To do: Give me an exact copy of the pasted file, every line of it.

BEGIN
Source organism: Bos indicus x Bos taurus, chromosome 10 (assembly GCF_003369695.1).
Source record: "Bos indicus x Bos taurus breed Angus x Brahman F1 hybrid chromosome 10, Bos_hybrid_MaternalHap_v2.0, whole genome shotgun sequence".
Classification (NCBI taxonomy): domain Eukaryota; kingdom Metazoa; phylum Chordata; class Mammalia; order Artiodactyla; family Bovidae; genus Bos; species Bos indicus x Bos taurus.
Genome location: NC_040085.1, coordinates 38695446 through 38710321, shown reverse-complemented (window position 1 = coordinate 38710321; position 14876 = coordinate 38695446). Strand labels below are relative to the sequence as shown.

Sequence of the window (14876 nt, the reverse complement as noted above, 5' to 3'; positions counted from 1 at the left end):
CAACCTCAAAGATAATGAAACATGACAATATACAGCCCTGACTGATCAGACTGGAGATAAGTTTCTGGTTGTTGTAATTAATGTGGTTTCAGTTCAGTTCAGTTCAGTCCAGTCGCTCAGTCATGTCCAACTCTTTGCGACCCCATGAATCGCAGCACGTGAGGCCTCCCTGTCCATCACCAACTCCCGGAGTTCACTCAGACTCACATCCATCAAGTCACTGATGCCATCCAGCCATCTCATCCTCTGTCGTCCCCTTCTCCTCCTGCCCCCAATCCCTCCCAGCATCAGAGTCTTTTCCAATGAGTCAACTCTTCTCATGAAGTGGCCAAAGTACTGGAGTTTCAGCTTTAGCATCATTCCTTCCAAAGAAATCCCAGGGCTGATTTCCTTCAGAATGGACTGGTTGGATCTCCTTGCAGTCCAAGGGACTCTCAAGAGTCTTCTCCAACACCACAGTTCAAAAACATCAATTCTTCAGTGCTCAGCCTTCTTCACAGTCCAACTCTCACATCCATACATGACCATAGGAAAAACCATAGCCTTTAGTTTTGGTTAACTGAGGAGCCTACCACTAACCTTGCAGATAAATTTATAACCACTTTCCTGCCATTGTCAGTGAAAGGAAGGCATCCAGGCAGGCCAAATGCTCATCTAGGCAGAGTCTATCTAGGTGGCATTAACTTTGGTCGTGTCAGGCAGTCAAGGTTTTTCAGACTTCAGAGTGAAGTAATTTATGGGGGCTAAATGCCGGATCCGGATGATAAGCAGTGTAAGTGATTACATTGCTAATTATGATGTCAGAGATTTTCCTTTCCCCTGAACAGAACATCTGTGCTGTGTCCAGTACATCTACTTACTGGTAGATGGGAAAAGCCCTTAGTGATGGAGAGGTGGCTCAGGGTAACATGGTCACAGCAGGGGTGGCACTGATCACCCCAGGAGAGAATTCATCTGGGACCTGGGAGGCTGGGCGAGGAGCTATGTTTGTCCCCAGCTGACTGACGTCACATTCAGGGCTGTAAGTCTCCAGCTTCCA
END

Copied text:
Source organism: Bos indicus x Bos taurus, chromosome 10 (assembly GCF_003369695.1).
Source record: "Bos indicus x Bos taurus breed Angus x Brahman F1 hybrid chromosome 10, Bos_hybrid_MaternalHap_v2.0, whole genome shotgun sequence".
Classification (NCBI taxonomy): domain Eukaryota; kingdom Metazoa; phylum Chordata; class Mammalia; order Artiodactyla; family Bovidae; genus Bos; species Bos indicus x Bos taurus.
Genome location: NC_040085.1, coordinates 38695446 through 38710321, shown reverse-complemented (window position 1 = coordinate 38710321; position 14876 = coordinate 38695446). Strand labels below are relative to the sequence as shown.

Sequence of the window (14876 nt, the reverse complement as noted above, 5' to 3'; positions counted from 1 at the left end):
CAACCTCAAAGATAATGAAACATGACAATATACAGCCCTGACTGATCAGACTGGAGATAAGTTTCTGGTTGTTGTAATTAATGTGGTTTCAGTTCAGTTCAGTTCAGTCCAGTCGCTCAGTCATGTCCAACTCTTTGCGACCCCATGAATCGCAGCACGTGAGGCCTCCCTGTCCATCACCAACTCCCGGAGTTCACTCAGACTCACATCCATCAAGTCACTGATGCCATCCAGCCATCTCATCCTCTGTCGTCCCCTTCTCCTCCTGCCCCCAATCCCTCCCAGCATCAGAGTCTTTTCCAATGAGTCAACTCTTCTCATGAAGTGGCCAAAGTACTGGAGTTTCAGCTTTAGCATCATTCCTTCCAAAGAAATCCCAGGGCTGATTTCCTTCAGAATGGACTGGTTGGATCTCCTTGCAGTCCAAGGGACTCTCAAGAGTCTTCTCCAACACCACAGTTCAAAAACATCAATTCTTCAGTGCTCAGCCTTCTTCACAGTCCAACTCTCACATCCATACATGACCATAGGAAAAACCATAGCCTTTAGTTTTGGTTAACTGAGGAGCCTACCACTAACCTTGCAGATAAATTTATAACCACTTTCCTGCCATTGTCAGTGAAAGGAAGGCATCCAGGCAGGCCAAATGCTCATCTAGGCAGAGTCTATCTAGGTGGCATTAACTTTGGTCGTGTCAGGCAGTCAAGGTTTTTCAGACTTCAGAGTGAAGTAATTTATGGGGGCTAAATGCCGGATCCGGATGATAAGCAGTGTAAGTGATTACATTGCTAATTATGATGTCAGAGATTTTCCTTTCCCCTGAACAGAACATCTGTGCTGTGTCCAGTACATCTACTTACTGGTAGATGGGAAAAGCCCTTAGTGATGGAGAGGTGGCTCAGGGTAACATGGTCACAGCAGGGGTGGCACTGATCACCCCAGGAGAGAATTCATCTGGGACCTGGGAGGCTGGGCGAGGAGCTATGTTTGTCCCCAGCTGACTGACGTCACATTCAGGGCTGTAAGTCTCCAGCTTCCA